Inside the Desert Town Home to Richard Branson’s Spaceport

  • New Mexico, one of the poorest states in the US, paid $220 million to build Spaceport America.
  • Sunday’s launch has some hopeful that space tourism will revitalize their struggling town.
  • Other business owners are skeptical, saying they’ve seen little positive impact from the investment.

“This is transformative,” Val Wilkes told her wife while looking through binoculars at Virgin Galactic’s VSS Unity as it shot through the blue Sunday-morning sky.

However, even her fascination with space travel hasn’t dulled her skepticism about how the space tourism company might impact the town. Val and her wife Cydney Wilkes co-own the Rocket Inn, located in Truth or Consequences, New Mexico, the sleepy town where futuristic planes rocket the society’s upper crust into space. New Mexico, one of the poorest states in the US, used $220 million in taxpayer money to pay for the construction of Spaceport America, but Val, who lives in one of the poorest counties in the state, hasn’t seen her community or business benefit from that money.

“We’re a dusty little town, and we’re forgotten and ignored,” Wilkes said. “They keep turning to us to support Spaceport financially, but we haven’t seen any of that investment come back.”

Two married women sit next to each other.

Cydney (left) and Val Wilkes sit in front of their motel. The motel is space themed due to Val’s love for science fiction.

Heather Schlitz/Business Insider

She said her business hasn’t seen a bump in tourists or spaceport workers booking rooms, while the town’s infrastructure suffers

Truth or Consequences is a desert town with a declining population of 6,000 that’s ringed by mountains, mesas, and hot springs that drive much of the town’s tourism industry. Despite the surrounding area’s natural beauty and appeal to tourists, the town’s unemployment rate hit 11% in 2018, a third of its citizens live in poverty, and a decades-long drought has shrunk nearby Elephant Butte Lake to 7% of its original capacity, endangering both the tourism and agricultural industries. 

Though Sunday’s launch heightened optimism about a nascent space-tourism industry benefitting their town, Wilkes is wary of Virgin Galactic’s estimate that 400 flights to the edge of space will take off from Truth or Consequences every year starting in 2022. Virgin Galactic has been promising the town’s business owners for years that Spaceport America will generate hundreds of thousands of visitors, but the influx of tourists and money has yet to come, Wilkes said.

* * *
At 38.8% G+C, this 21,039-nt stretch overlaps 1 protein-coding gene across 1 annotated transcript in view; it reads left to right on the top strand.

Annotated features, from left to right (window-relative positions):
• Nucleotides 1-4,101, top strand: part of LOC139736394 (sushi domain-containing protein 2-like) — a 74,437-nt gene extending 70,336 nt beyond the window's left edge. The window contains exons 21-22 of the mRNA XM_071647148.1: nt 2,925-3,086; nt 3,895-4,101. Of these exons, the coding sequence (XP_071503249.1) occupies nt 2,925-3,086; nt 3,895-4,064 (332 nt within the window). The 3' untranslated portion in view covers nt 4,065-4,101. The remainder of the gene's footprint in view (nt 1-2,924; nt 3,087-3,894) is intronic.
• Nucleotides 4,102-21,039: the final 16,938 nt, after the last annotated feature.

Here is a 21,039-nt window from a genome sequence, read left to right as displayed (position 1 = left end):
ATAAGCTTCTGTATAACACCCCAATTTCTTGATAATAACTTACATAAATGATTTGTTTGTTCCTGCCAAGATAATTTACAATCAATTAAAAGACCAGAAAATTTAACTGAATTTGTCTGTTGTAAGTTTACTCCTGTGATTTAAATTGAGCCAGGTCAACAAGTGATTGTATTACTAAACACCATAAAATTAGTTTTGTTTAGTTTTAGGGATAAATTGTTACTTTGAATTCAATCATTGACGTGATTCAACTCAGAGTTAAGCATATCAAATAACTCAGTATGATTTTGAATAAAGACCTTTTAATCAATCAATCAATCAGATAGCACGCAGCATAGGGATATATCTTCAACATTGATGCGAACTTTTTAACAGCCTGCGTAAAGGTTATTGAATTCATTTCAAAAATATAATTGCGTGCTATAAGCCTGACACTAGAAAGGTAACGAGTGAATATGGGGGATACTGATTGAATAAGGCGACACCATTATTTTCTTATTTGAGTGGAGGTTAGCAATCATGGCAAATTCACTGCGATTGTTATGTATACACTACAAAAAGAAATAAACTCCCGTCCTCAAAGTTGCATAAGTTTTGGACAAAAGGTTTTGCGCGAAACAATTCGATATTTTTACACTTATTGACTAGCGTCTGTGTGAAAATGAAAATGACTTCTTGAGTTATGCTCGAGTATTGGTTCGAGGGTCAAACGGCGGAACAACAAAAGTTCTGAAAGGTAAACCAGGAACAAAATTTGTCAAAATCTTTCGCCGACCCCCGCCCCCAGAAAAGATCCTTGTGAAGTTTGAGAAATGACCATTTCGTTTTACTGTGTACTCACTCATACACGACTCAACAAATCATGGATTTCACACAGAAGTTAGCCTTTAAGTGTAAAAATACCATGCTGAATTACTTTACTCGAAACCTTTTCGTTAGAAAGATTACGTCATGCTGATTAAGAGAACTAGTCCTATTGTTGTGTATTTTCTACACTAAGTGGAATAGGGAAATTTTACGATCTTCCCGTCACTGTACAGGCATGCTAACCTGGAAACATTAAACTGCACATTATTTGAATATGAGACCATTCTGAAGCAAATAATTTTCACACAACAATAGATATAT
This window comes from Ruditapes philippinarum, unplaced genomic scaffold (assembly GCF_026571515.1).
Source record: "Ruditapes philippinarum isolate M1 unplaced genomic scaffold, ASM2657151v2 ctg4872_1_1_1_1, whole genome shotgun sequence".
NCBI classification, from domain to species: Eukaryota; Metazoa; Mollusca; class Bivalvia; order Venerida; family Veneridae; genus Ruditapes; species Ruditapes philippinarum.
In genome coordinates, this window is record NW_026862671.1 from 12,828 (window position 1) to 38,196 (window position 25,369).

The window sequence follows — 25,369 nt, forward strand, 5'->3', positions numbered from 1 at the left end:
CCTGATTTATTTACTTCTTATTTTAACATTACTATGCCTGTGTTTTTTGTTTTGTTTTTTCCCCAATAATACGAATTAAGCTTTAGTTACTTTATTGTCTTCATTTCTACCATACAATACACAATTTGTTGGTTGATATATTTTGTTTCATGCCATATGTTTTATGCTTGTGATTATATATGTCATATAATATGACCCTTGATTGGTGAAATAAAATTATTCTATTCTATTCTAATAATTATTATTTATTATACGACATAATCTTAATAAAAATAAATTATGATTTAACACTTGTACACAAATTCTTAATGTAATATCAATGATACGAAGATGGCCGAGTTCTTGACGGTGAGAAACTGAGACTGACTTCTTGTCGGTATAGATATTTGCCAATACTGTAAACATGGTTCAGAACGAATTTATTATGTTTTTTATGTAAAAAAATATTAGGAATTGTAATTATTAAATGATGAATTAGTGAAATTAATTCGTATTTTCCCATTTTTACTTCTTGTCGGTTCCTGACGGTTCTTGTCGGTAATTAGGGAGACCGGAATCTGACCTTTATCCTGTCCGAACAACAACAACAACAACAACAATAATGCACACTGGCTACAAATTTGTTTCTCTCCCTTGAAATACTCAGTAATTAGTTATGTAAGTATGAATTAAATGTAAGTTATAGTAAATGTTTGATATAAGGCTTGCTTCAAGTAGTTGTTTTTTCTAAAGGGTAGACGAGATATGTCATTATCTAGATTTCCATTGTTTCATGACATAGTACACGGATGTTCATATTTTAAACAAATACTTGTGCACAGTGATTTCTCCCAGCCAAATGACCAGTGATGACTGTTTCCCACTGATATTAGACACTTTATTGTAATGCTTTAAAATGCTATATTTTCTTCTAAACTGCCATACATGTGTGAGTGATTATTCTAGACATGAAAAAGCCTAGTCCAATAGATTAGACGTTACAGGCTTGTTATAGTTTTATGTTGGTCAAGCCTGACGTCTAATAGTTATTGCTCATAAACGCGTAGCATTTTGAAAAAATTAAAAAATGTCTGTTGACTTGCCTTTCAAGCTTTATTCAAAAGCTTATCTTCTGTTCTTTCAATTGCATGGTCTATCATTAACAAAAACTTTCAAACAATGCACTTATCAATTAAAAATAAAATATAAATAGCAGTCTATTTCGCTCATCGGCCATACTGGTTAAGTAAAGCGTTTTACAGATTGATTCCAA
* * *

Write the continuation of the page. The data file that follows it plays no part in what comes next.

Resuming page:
“We’ve been waiting — this has been going on for years,” said Jeffre Dukatt, the owner of a custom T-shirt store in Truth or Consequences. “Everybody’s excited but apprehensive. 200 million is a lot of money that we pay to support them. I hope they take off so we can see the benefits from the millions we’ve invested and the higher tax rate.

So far, the spaceport has barely impacted his business or his town, he said. “It’s just another souvenir that I can sell.”

The town’s city manager, Bruce Swingle, is more bullish about Spaceport America’s impact. While the spaceport has so far created only 20 jobs for the town, he said he expects Sierra County to see $500,000 in revenue from it and expects a jump in tourism once Virgin Galactic starts launching commercial flights. He hopes that space tourists, as well as their family and friends, will also take advantage of the hot springs, hot air ballooning, and nature around the area. 

“Finally the dream is coming true,” he said. “The community is really excited.”

Even if Virgin Galactic meets Branson’s ambitious projection, people are doubtful that Truth or Consequences will see much of the revenue.Wilkes said most Spaceport America workers and tourists stay and spend their money in Las Cruces, a bigger city 80 miles south of Truth or Consequences. The executive director of Spaceport America told KVIA that most of the spaceport’s employees live in Las Cruces.

“Las Cruces is going to be set to get the lion’s share of the revenue, but we’ll get a percentage of that and that’s good for the community.”